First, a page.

STL 250: 1845 Negro School Opens in Turmoil

As St. Louis turns 250 this year (learn more at STL250), the Sisters of St. Joseph of Carondelet join the celebration by sharing bits of our own 175+ years of history in St. Louis, the city of our founding. Look for new posts every Friday throughout 2014.


St. Joseph School for Negro Girls

On February 5, 1845 the third mission of the Sisters of St. Joseph in America - St. Joseph School for Negro Girls - was started. Father Augustus Paris founded the school with full approval of Bishop Peter Kenrick, the new bishop of St. Louis. There, Sisters St. John Fournier, Antoinette Kincaid and St. Protais Deboille taught the basic course as well as French and embroidery. They eventually had a hundred students, without counting the children of slaves who came in the afternoons and on weekends for catechetical instruction.

STL 250: 1845 Negro School Opens in Turmoil

Sister St. John Fournier described the short history of the school saying:

The first mission in St. Louis [was] a school for liberated Negroes. Obedience sent me there with two other sisters. We also prepared slaves for the reception of the sacraments, and this displeased the whites very much.

After some time, they threatened to have us put out by force. The threats were repeated every day. Finally, one morning as I was leaving the church, several people called out to me and told me that they were coming that night to put us out of the house. I said nothing to the sisters, and was not afraid, so great confidence had I in the Blessed Virgin! I put some miraculous medals on the entrance gate and on the fences (we already had them on all doors and windows of the house).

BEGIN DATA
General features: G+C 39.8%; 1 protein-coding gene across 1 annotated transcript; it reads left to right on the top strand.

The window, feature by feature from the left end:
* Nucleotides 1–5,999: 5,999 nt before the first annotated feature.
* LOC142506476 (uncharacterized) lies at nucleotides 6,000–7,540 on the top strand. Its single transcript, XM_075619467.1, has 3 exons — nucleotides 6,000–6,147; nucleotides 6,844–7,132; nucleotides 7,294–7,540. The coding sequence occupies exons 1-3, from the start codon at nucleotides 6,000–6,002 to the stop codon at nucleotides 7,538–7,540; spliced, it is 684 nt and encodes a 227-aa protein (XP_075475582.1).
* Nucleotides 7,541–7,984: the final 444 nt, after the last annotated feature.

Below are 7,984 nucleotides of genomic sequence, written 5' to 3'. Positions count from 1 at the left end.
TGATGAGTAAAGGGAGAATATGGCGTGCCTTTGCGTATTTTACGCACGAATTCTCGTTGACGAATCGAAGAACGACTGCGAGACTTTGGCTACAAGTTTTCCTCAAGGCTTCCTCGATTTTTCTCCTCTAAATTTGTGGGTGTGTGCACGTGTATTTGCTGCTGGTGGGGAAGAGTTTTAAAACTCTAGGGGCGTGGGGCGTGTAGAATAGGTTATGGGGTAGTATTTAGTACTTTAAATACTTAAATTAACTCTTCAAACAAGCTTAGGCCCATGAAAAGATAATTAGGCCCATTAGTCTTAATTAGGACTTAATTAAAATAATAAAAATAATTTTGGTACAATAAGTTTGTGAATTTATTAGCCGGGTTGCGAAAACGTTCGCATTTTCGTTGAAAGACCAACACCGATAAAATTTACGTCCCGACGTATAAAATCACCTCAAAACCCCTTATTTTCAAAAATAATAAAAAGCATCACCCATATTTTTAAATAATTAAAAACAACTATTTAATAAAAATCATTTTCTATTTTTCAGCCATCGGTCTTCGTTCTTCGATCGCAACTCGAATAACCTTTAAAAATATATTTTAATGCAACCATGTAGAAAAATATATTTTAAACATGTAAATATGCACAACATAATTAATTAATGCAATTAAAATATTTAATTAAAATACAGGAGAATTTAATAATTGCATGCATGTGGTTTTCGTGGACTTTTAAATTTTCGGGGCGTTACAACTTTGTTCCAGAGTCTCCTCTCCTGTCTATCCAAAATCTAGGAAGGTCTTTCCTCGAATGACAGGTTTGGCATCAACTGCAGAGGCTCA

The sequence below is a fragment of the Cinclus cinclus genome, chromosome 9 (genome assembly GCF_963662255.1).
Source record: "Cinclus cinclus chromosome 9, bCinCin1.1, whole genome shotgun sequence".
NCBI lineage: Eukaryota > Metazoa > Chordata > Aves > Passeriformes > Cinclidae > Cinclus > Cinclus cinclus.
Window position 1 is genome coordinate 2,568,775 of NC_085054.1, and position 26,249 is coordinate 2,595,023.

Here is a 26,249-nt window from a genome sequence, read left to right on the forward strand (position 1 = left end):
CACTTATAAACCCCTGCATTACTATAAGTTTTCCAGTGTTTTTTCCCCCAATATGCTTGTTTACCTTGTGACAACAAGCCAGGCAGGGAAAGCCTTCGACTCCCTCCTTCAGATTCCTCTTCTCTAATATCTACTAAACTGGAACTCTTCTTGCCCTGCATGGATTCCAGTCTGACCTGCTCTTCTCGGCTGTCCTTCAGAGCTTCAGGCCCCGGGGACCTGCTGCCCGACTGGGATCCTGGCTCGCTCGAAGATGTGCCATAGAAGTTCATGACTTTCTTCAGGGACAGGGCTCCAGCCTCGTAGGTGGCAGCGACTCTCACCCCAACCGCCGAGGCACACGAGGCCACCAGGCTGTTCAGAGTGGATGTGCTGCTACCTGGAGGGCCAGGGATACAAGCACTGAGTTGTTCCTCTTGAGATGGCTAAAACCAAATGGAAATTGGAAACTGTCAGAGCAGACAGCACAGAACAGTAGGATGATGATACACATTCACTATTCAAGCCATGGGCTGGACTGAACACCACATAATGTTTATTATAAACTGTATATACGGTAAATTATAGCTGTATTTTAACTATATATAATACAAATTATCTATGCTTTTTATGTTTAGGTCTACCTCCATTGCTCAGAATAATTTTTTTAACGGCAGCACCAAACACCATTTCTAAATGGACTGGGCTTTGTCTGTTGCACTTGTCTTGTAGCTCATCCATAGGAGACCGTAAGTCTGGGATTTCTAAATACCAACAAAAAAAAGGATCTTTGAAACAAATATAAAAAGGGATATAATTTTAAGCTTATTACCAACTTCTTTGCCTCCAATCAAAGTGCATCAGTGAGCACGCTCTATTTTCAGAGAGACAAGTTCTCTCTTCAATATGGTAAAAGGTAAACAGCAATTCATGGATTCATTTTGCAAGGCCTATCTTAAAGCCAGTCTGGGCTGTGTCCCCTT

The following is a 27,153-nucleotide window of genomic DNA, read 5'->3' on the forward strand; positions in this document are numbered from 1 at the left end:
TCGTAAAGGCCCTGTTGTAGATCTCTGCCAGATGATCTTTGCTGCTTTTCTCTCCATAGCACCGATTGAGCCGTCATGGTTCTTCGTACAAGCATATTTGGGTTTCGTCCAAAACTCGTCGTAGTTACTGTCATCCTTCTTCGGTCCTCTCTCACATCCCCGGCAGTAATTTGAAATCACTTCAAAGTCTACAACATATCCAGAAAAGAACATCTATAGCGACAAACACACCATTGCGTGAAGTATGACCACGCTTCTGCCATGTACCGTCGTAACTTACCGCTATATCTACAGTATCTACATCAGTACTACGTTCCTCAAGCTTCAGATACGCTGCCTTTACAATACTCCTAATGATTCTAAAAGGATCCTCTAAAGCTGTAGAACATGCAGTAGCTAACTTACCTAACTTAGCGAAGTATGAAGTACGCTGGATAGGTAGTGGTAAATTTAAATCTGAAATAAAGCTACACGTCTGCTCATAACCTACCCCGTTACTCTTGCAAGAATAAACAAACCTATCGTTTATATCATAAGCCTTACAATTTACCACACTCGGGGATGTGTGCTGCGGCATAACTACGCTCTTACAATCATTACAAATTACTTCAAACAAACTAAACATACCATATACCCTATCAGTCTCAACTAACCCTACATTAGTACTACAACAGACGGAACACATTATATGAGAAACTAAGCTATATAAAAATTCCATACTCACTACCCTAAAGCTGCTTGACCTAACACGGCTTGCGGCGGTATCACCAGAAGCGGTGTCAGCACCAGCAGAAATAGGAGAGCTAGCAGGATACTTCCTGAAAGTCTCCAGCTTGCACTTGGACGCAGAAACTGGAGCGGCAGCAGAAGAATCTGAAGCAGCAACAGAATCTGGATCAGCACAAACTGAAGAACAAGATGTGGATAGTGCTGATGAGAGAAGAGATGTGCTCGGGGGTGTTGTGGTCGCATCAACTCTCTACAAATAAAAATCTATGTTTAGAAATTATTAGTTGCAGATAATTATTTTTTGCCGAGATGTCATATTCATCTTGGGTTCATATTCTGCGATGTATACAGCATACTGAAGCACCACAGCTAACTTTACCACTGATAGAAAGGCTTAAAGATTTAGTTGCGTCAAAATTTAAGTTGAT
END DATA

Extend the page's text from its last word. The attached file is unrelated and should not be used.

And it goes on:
At eleven o'clock, the sisters woke with a start when they heard a loud noise. Out in the street was a crowd of people crying out and cursing. We recited together the Memorare and other prayers. Suddenly, the police patrol came and scattered those villains who were trying to break open the door. They returned three times that same night, but our good Mother protected us and they were not able to open the door from the outside nor to break it down....

The day after our adventure, the Mayor of St. Louis advised Bishop Kenrick to close that school for a time and he did so.

 

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